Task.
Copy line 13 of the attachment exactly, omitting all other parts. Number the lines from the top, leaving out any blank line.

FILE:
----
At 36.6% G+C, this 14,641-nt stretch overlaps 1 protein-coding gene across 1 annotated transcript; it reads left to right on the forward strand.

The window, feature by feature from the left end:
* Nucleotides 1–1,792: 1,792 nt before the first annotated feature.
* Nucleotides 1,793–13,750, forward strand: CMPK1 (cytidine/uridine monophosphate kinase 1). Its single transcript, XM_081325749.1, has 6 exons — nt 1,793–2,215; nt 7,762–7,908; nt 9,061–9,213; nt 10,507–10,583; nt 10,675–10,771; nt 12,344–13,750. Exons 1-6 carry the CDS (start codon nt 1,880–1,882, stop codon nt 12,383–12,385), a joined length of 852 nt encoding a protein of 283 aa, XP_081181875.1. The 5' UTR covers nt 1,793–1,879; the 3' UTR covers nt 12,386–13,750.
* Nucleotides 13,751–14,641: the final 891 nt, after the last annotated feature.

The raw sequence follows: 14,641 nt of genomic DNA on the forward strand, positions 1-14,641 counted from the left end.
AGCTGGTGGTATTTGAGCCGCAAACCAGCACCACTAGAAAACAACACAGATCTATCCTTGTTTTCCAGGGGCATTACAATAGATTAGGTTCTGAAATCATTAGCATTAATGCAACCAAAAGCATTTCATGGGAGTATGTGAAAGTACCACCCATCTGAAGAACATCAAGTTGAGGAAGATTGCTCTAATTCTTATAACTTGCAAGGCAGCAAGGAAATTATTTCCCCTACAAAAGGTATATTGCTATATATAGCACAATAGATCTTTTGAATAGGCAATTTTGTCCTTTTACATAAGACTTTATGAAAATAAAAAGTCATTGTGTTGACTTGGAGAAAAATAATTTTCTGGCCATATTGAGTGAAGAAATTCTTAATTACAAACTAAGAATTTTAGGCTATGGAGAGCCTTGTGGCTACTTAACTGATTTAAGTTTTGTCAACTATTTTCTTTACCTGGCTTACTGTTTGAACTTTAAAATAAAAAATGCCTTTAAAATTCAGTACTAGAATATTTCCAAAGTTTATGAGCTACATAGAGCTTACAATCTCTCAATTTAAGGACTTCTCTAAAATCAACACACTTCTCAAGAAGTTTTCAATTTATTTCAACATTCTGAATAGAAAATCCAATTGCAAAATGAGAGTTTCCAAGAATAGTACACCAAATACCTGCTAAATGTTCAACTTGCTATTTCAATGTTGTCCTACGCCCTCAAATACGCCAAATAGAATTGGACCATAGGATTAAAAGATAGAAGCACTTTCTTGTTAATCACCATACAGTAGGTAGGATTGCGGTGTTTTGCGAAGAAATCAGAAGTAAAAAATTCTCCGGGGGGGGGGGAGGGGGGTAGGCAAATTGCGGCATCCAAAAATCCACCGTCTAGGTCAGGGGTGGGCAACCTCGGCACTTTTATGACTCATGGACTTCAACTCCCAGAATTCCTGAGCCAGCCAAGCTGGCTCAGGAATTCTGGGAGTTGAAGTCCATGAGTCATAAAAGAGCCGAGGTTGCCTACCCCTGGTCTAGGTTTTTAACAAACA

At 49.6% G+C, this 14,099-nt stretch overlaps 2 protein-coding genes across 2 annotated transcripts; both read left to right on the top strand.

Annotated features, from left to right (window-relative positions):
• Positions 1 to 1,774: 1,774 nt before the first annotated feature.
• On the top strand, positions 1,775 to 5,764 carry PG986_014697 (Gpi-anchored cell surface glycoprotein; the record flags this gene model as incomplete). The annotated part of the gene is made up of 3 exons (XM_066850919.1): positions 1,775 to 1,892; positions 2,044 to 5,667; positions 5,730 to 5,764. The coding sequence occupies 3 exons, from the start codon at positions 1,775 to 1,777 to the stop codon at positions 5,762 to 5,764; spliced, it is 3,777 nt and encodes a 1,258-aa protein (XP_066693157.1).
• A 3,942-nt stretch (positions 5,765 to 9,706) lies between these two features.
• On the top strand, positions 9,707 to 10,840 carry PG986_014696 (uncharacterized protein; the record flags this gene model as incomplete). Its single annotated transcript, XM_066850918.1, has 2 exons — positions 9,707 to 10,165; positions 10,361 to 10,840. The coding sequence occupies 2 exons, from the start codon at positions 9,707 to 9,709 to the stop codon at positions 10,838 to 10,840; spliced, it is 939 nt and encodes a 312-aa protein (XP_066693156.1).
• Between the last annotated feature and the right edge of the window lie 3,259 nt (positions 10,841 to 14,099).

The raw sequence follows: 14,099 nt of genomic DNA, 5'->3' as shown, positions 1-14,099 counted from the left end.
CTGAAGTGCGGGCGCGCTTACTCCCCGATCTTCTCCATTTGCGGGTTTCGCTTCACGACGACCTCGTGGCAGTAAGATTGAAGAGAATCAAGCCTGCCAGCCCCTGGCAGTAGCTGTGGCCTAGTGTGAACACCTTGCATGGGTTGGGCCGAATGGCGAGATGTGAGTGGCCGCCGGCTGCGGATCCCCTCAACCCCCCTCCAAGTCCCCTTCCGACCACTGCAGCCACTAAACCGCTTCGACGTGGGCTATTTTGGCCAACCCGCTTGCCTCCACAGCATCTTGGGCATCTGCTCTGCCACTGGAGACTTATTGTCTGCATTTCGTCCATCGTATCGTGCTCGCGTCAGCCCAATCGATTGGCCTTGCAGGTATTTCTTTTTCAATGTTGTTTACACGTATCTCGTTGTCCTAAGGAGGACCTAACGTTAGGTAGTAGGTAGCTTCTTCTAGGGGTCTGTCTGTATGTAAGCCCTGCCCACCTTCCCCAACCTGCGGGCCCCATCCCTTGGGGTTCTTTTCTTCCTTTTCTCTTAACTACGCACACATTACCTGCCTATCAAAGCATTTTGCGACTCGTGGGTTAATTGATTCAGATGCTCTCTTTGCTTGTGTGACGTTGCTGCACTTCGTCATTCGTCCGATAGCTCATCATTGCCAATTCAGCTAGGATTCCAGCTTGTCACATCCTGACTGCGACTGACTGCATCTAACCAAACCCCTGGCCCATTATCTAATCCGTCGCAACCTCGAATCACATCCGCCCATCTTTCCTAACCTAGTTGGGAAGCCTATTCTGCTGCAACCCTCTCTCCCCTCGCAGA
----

• On the top strand, positions 9,707 to 10,840 carry PG986_014696 (uncharacterized protein; the record flags this gene model as incomplete). Its single annotated transcript, XM_066850918.1, has 2 exons — positions 9,707 to 10,165; positions 10,361 to 10,840. The coding sequence occupies 2 exons, from the start codon at positions 9,707 to 9,709 to the stop codon at positions 10,838 to 10,840; spliced, it is 939 nt and encodes a 312-aa protein (XP_066693156.1).